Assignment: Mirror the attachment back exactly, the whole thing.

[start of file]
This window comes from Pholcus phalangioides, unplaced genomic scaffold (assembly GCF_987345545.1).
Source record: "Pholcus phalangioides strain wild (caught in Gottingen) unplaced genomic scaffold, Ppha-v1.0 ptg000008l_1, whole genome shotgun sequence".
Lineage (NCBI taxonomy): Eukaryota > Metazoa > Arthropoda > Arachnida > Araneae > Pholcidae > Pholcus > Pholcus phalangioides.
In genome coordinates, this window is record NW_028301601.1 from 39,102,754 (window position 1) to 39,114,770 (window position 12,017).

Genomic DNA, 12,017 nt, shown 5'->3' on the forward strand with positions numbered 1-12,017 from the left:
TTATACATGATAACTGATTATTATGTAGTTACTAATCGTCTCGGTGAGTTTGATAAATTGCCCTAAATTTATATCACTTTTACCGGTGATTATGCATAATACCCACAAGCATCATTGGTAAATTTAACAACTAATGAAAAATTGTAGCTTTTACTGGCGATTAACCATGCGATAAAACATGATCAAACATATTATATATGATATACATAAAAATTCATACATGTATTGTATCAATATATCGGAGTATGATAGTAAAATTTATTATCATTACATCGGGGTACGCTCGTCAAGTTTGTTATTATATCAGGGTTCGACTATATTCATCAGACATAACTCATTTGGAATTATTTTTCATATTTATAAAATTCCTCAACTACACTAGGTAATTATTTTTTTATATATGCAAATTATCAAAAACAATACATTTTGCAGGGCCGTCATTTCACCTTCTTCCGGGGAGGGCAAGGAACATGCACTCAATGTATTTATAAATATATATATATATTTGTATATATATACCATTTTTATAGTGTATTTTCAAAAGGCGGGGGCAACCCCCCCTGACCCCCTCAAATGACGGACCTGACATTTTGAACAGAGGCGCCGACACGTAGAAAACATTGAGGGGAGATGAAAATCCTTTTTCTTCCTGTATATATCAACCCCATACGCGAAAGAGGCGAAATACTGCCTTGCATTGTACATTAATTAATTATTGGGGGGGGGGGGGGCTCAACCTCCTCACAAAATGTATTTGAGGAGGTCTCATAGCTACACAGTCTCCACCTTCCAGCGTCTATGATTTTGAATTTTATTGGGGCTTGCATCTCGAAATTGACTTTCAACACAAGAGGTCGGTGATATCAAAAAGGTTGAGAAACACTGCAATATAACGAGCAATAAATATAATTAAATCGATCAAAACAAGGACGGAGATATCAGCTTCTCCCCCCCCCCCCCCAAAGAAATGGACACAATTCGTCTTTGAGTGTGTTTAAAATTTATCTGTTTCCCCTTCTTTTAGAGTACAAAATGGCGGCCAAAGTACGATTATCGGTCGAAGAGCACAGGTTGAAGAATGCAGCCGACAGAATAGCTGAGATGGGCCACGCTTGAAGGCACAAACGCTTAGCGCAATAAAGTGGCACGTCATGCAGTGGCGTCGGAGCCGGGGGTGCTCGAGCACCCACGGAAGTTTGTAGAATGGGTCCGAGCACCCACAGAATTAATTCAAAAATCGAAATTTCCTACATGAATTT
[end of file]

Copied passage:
This window comes from Pholcus phalangioides, unplaced genomic scaffold (assembly GCF_987345545.1).
Source record: "Pholcus phalangioides strain wild (caught in Gottingen) unplaced genomic scaffold, Ppha-v1.0 ptg000008l_1, whole genome shotgun sequence".
Lineage (NCBI taxonomy): Eukaryota > Metazoa > Arthropoda > Arachnida > Araneae > Pholcidae > Pholcus > Pholcus phalangioides.
In genome coordinates, this window is record NW_028301601.1 from 39,102,754 (window position 1) to 39,114,770 (window position 12,017).

Genomic DNA, 12,017 nt, shown 5'->3' on the forward strand with positions numbered 1-12,017 from the left:
TTATACATGATAACTGATTATTATGTAGTTACTAATCGTCTCGGTGAGTTTGATAAATTGCCCTAAATTTATATCACTTTTACCGGTGATTATGCATAATACCCACAAGCATCATTGGTAAATTTAACAACTAATGAAAAATTGTAGCTTTTACTGGCGATTAACCATGCGATAAAACATGATCAAACATATTATATATGATATACATAAAAATTCATACATGTATTGTATCAATATATCGGAGTATGATAGTAAAATTTATTATCATTACATCGGGGTACGCTCGTCAAGTTTGTTATTATATCAGGGTTCGACTATATTCATCAGACATAACTCATTTGGAATTATTTTTCATATTTATAAAATTCCTCAACTACACTAGGTAATTATTTTTTTATATATGCAAATTATCAAAAACAATACATTTTGCAGGGCCGTCATTTCACCTTCTTCCGGGGAGGGCAAGGAACATGCACTCAATGTATTTATAAATATATATATATATTTGTATATATATACCATTTTTATAGTGTATTTTCAAAAGGCGGGGGCAACCCCCCCTGACCCCCTCAAATGACGGACCTGACATTTTGAACAGAGGCGCCGACACGTAGAAAACATTGAGGGGAGATGAAAATCCTTTTTCTTCCTGTATATATCAACCCCATACGCGAAAGAGGCGAAATACTGCCTTGCATTGTACATTAATTAATTATTGGGGGGGGGGGGGGCTCAACCTCCTCACAAAATGTATTTGAGGAGGTCTCATAGCTACACAGTCTCCACCTTCCAGCGTCTATGATTTTGAATTTTATTGGGGCTTGCATCTCGAAATTGACTTTCAACACAAGAGGTCGGTGATATCAAAAAGGTTGAGAAACACTGCAATATAACGAGCAATAAATATAATTAAATCGATCAAAACAAGGACGGAGATATCAGCTTCTCCCCCCCCCCCCCCAAAGAAATGGACACAATTCGTCTTTGAGTGTGTTTAAAATTTATCTGTTTCCCCTTCTTTTAGAGTACAAAATGGCGGCCAAAGTACGATTATCGGTCGAAGAGCACAGGTTGAAGAATGCAGCCGACAGAATAGCTGAGATGGGCCACGCTTGAAGGCACAAACGCTTAGCGCAATAAAGTGGCACGTCATGCAGTGGCGTCGGAGCCGGGGGTGCTCGAGCACCCACGGAAGTTTGTAGAATGGGTCCGAGCACCCACAGAATTAATTCAAAAATCGAAATTTCCTACATGAATTT